167              [file size file] causes insertion after the  last  character  of
168              the existing content, i.e. appending.
170              The command accepts the same options as ::fileutil::cat.
172       ::fileutil::removeFromFile ?options? file at n
173              This  command  is  the complement to ::fileutil::insertIntoFile,
174              removing n characters from the file, starting  at  location  at.
175              The  specified  location  at  has to be an integer number in the
176              range 0 ... [file size file] - n. 0 will cause  the  removal  of
177              the  new  data to start with the first character of the existing
178              content, whereas [file size file] - n causes the removal of  the
179              tail of the existing content, i.e. the truncation of the file.
181              The command accepts the same options as ::fileutil::cat.
183       ::fileutil::replaceInFile ?options? file at n data
184              This  command is a combination of ::fileutil::removeFromFile and
185              ::fileutil::insertIntoFile. It first removes  the  part  of  the
186              contents  specified  by the arguments at and n, and then inserts
187              data at the given location, effectively replacing the removed by
188              content  with  data.   All  constraints  imposed  on at and n by
189              ::fileutil::removeFromFile  and  ::fileutil::insertIntoFile  are
190              obeyed.
192              The command accepts the same options as ::fileutil::cat.
194       ::fileutil::updateInPlace ?options? file cmd
195              This  command  can  be seen as the generic core functionality of
196              ::fileutil::replaceInFile.  It first reads the contents  of  the
197              specified  file, then runs the command prefix cmd with that data
198              appended to it, and at last writes the result of that invokation
199              back as the new contents of the file.
201              If the executed command throws an error the file is not changed.
203              The command accepts the same options as ::fileutil::cat.
205       ::fileutil::fileType filename
206              An  implementation  of the UNIX file command, which uses various
207              heuristics to guess the type of a file.  Returns a list specify‐
208              ing  as  much  type  information  as can be determined about the
209              file, from most general (eg, "binary" or "text")  to  most  spe‐
210              cific (eg, "gif").  For example, the return value for a GIF file
211              would be "binary graphic gif".  The command will detect the fol‐
212              lowing  types  of  files: directory, empty, binary, text, script
213              (with interpreter), executable elf, executable  dos,  executable
214              ne,  executable  pe,  graphic  gif,  graphic  jpeg, graphic png,
215              graphic tiff, graphic bitmap, html, xml (with doctype if  avail‐
216              able),  message pgp, binary pdf, text ps, text eps, binary grav‐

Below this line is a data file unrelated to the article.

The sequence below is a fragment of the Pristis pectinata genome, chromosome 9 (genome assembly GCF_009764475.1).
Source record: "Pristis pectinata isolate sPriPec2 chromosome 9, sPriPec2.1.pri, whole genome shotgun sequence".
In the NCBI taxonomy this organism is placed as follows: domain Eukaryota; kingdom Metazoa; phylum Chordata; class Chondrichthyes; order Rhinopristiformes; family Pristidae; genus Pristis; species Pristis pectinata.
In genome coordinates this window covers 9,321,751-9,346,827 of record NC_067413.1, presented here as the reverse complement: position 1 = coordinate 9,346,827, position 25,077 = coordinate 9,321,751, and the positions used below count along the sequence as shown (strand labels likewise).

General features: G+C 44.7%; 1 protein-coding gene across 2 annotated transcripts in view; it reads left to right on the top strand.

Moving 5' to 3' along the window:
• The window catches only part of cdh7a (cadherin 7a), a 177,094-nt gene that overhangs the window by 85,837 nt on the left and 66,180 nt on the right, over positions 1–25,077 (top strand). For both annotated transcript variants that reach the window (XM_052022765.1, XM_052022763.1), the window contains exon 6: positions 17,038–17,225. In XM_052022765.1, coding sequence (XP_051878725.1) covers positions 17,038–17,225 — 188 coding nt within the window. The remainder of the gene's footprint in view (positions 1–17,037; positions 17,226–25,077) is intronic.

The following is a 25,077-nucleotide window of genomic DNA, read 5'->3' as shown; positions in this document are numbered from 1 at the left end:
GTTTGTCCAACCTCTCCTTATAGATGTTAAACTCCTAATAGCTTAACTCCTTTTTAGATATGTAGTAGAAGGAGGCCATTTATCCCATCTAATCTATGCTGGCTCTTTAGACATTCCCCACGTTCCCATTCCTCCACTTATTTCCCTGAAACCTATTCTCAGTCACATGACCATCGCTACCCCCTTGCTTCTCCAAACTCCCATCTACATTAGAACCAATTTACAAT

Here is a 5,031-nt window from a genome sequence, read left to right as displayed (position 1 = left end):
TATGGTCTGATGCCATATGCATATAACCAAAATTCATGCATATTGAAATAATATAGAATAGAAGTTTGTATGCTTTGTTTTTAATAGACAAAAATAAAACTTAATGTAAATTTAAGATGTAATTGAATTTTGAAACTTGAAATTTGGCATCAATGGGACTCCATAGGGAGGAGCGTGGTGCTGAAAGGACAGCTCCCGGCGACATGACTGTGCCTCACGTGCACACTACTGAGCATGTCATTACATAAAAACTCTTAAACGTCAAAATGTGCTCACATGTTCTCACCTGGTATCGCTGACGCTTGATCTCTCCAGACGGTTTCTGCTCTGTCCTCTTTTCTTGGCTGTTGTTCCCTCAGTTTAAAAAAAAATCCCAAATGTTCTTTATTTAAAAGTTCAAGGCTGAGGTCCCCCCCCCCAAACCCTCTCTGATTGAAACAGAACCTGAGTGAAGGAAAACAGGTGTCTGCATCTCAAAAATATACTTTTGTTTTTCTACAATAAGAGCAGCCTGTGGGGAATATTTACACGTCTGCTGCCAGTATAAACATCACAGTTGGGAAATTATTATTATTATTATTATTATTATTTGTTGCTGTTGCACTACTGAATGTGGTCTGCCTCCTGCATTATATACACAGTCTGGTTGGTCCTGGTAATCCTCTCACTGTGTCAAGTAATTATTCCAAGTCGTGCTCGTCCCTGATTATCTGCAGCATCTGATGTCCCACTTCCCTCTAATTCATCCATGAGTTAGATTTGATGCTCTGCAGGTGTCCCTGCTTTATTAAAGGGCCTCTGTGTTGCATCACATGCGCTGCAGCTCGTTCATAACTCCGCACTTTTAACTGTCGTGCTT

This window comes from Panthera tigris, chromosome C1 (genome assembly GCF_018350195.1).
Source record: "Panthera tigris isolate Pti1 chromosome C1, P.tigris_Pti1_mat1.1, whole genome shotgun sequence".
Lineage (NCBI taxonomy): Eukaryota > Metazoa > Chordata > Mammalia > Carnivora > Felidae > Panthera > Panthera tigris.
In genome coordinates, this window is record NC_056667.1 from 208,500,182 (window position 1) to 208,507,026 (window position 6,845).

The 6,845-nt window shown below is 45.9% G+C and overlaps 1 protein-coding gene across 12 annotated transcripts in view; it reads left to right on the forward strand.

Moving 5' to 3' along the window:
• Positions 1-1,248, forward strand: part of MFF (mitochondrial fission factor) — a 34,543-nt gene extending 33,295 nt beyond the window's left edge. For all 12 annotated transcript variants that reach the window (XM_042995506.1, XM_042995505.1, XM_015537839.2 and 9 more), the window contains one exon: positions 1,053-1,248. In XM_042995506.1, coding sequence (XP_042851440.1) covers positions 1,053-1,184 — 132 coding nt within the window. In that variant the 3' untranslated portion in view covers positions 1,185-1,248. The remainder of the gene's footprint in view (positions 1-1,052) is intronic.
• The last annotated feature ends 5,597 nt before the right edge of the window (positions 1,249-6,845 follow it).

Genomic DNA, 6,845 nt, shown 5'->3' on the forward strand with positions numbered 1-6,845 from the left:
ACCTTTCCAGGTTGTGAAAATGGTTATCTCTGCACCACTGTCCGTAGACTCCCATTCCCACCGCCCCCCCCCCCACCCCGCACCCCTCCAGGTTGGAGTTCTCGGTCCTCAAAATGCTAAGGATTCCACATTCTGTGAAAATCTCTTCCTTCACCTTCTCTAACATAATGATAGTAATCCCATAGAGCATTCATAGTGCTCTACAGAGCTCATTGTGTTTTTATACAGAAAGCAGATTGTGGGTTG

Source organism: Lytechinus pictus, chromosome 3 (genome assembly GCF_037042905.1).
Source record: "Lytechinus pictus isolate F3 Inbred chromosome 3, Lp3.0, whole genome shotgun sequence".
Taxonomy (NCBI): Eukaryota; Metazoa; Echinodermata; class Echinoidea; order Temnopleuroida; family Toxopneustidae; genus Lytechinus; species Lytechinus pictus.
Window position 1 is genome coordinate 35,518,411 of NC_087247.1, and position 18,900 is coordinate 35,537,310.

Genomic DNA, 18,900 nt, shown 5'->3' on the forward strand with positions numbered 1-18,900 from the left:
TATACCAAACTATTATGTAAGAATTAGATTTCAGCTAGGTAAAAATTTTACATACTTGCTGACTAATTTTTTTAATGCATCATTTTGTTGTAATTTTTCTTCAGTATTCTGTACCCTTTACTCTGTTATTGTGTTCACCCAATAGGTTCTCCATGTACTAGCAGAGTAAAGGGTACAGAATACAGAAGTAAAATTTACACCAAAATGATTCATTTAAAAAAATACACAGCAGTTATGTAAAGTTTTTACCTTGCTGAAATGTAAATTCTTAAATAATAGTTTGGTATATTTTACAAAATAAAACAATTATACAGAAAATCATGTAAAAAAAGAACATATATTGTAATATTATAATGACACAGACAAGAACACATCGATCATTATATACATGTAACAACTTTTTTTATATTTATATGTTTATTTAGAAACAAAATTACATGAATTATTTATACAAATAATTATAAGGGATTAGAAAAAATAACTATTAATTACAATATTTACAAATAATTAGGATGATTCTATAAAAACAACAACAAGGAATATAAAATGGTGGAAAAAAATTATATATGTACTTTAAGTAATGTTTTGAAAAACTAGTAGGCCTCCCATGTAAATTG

217              ity_wave_data_frame,  compressed  bzip,  compressed  gzip,  com‐
218              pressed  zip,  compressed tar, audio wave, audio mpeg, and link.
219              It further detects doctools, doctoc,  and  docidx  documentation
220              files, and tklib diagrams.
222       ::fileutil::find ?basedir ?filtercmd??
223              An  implementation  of  the  unix command find. Adapted from the
224              Tcler's Wiki. Takes at most  two  arguments,  the  path  to  the
225              directory to start searching from and a command to use to evalu‐
226              ate interest in each file. The path defaults to  ".",  i.e.  the
227              current  directory.  The  command  defaults to the empty string,
228              which means that all files are of interest.  The  command  takes
229              care not to lose itself in infinite loops upon encountering cir‐
230              cular link structures. The result of the command is a list  con‐
231              taining the paths to the interesting files.
233              The  filtercmd, if specified, is interpreted as a command prefix
234              and one argument is added to it, the name of the file or  direc‐
235              tory  find  is  currently looking at. Note that this name is not
236              fully qualified. It has to be joined it with the result  of  pwd
237              to get an absolute filename.
239              The result of filtercmd is a boolean value that indicates if the
240              current file should be  included  in  the  list  of  interesting
241              files.
243              Example:
247                  # find .tcl files
248                  package require fileutil
249                  proc is_tcl {name} {return [string match *.tcl $name]}
250                  set tcl_files [fileutil::find . is_tcl]
253       ::fileutil::findByPattern basedir ?-regexp|-glob? ?--? patterns
254              This  command  is  based  upon  the TclX command recursive_glob,
255              except that it doesn't allow recursion over more than one direc‐
256              tory  at a time. It uses ::fileutil::find internally and is thus
257              able to and does follow symbolic links, something the TclX  com‐
258              mand  does  not do. First argument is the directory to start the
259              search in, second argument is a list of  patterns.  The  command
260              returns  a  list  of  all  files reachable through basedir whose
261              names match at least one of the patterns. The options before the
262              pattern-list  determine  the style of matching, either regexp or
263              glob. glob-style matching is  the  default  if  no  options  are
264              given.  Usage  of  the  option  -- stops option processing. This
265              allows the use of a leading '-' in the patterns.
267       ::fileutil::foreachLine var filename cmd
268              The command reads the file filename and executes the script  cmd
269              for  every  line in the file. During the execution of the script
270              the variable var is set to the contents of the current line. The
271              return  value  of this command is the result of the last invoca‐